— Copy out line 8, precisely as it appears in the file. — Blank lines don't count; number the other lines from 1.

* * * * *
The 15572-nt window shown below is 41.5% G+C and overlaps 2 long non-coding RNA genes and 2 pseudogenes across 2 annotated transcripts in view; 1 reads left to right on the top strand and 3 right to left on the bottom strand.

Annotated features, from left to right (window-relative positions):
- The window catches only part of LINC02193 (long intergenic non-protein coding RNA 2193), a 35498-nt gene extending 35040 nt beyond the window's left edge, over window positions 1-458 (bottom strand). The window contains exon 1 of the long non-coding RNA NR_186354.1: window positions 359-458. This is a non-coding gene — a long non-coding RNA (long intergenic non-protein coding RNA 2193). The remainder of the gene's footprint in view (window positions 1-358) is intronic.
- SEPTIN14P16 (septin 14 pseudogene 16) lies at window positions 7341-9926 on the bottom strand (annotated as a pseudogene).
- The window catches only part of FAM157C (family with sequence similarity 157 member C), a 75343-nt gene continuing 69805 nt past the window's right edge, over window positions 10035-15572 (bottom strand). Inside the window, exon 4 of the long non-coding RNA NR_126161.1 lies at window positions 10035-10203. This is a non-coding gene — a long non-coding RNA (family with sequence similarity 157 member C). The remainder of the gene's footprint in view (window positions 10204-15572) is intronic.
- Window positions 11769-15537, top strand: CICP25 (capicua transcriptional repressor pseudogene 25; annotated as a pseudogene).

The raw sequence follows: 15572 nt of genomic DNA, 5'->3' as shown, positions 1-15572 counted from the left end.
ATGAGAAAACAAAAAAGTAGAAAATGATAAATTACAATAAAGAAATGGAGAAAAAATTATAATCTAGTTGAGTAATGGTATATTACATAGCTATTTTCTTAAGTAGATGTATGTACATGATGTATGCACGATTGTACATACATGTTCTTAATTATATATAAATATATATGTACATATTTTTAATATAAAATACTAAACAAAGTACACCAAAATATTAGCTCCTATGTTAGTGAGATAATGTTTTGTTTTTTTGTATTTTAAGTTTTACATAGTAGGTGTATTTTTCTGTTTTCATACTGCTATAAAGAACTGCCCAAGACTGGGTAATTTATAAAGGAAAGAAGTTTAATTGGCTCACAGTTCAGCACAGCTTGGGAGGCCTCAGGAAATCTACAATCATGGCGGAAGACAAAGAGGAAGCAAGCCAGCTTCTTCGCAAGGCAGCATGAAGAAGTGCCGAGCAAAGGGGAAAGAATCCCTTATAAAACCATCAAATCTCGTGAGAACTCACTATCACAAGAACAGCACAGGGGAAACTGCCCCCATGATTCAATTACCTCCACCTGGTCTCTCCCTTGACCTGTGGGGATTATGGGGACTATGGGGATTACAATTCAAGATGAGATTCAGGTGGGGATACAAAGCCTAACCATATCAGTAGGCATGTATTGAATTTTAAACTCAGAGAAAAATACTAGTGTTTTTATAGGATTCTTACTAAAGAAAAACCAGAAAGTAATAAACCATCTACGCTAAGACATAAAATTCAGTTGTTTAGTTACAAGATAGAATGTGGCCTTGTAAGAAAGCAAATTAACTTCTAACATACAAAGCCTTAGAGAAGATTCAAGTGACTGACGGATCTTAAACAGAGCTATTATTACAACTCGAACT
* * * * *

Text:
ATGAGAAAACAAAAAAGTAGAAAATGATAAATTACAATAAAGAAATGGAGAAAAAATTATAATCTAGTTGAGTAATGGTATATTACATAGCTATTTTCTTAAGTAGATGTATGTACATGATGTATGCACGATTGTACATACATGTTCTTAATTATATATAAATATATATGTACATATTTTTAATATAAAATACTAAACAAAGTACACCAAAATATTAGCTCCTATGTTAGTGAGATAATGTTTTGTTTTTTTGTATTTTAAGTTTTACATAGTAGGTGTATTTTTCTGTTTTCATACTGCTATAAAGAACTGCCCAAGACTGGGTAATTTATAAAGGAAAGAAGTTTAATTGGCTCACAGTTCAGCACAGCTTGGGAGGCCTCAGGAAATCTACAATCATGGCGGAAGACAAAGAGGAAGCAAGCCAGCTTCTTCGCAAGGCAGCATGAAGAAGTGCCGAGCAAAGGGGAAAGAATCCCTTATAAAACCATCAAATCTCGTGAGAACTCACTATCACAAGAACAGCACAGGGGAAACTGCCCCCATGATTCAATTACCTCCACCTGGTCTCTCCCTTGACCTGTGGGGATTATGGGGACTATGGGGATTACAATTCAAGATGAGATTCAGGTGGGGATACAAAGCCTAACCATATCAGTAGGCATGTATTGAATTTTAAACTCAGAGAAAAATACTAGTGTTTTTATAGGATTCTTACTAAAGAAAAACCAGAAAGTAATAAACCATCTACGCTAAGACATAAAATTCAGTTGTTTAGTTACAAGATAGAATGTGGCCTTGTAAGAAAGCAAATTAACTTCTAACATACAAAGCCTTAGAGAAGATTCAAGTGACTGACGGATCTTAAACAGAGCTATTATTACAACTCGAACT